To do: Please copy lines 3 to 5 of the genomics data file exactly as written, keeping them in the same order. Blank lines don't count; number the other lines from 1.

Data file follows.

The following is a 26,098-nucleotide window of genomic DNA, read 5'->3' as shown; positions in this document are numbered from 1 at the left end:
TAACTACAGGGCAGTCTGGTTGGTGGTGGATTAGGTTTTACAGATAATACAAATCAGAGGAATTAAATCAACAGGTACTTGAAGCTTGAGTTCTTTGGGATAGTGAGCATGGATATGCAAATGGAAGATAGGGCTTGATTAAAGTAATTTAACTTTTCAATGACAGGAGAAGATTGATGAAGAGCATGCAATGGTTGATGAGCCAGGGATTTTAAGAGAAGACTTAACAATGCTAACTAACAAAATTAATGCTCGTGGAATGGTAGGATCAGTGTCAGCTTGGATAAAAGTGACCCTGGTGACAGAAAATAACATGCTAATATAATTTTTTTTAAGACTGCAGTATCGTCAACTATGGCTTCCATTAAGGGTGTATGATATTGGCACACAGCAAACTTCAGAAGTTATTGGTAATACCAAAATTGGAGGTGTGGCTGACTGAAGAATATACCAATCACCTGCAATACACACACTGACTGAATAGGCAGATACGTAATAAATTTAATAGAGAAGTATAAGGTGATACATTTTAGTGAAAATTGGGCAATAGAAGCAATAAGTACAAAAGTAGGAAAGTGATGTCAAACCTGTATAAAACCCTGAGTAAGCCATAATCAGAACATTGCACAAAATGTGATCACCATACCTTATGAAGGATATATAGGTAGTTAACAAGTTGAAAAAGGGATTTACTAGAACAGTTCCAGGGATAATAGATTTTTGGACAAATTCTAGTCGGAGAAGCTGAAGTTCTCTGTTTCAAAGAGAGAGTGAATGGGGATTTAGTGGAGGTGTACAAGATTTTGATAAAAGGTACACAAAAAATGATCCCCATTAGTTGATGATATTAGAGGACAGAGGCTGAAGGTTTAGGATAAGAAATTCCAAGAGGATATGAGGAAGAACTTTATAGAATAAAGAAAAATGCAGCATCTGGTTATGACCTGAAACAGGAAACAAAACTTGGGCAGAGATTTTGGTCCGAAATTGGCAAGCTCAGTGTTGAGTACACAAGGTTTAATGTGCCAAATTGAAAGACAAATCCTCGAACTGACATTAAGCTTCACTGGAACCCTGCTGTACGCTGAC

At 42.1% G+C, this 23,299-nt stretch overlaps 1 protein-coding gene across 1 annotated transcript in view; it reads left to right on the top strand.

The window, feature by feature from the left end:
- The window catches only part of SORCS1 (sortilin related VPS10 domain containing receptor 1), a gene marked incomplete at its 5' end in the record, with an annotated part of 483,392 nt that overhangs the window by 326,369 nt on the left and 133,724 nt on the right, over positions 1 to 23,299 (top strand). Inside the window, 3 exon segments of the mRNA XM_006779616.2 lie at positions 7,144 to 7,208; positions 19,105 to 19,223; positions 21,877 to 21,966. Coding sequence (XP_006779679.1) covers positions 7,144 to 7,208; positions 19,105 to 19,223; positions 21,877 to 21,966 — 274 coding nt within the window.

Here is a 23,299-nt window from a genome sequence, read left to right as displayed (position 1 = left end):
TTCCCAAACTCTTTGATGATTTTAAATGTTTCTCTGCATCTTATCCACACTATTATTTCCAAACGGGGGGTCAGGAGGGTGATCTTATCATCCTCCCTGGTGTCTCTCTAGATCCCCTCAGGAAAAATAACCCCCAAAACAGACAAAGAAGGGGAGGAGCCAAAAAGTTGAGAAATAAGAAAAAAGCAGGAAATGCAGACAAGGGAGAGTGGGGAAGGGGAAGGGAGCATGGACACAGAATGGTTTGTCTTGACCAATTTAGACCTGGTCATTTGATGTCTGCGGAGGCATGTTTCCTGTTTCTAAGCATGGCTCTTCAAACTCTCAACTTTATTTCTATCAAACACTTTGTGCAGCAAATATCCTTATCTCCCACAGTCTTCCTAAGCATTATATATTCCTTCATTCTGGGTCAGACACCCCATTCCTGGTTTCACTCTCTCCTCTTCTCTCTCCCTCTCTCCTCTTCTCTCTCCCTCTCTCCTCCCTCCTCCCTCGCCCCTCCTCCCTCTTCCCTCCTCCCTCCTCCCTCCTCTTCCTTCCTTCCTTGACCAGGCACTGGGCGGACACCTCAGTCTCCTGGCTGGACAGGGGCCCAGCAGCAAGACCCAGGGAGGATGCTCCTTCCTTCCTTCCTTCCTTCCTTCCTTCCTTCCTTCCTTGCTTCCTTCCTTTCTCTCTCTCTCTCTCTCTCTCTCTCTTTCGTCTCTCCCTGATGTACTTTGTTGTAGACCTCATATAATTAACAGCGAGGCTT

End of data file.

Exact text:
At 42.1% G+C, this 23,299-nt stretch overlaps 1 protein-coding gene across 1 annotated transcript in view; it reads left to right on the top strand.

The window, feature by feature from the left end:
- The window catches only part of SORCS1 (sortilin related VPS10 domain containing receptor 1), a gene marked incomplete at its 5' end in the record, with an annotated part of 483,392 nt that overhangs the window by 326,369 nt on the left and 133,724 nt on the right, over positions 1 to 23,299 (top strand). Inside the window, 3 exon segments of the mRNA XM_006779616.2 lie at positions 7,144 to 7,208; positions 19,105 to 19,223; positions 21,877 to 21,966. Coding sequence (XP_006779679.1) covers positions 7,144 to 7,208; positions 19,105 to 19,223; positions 21,877 to 21,966 — 274 coding nt within the window.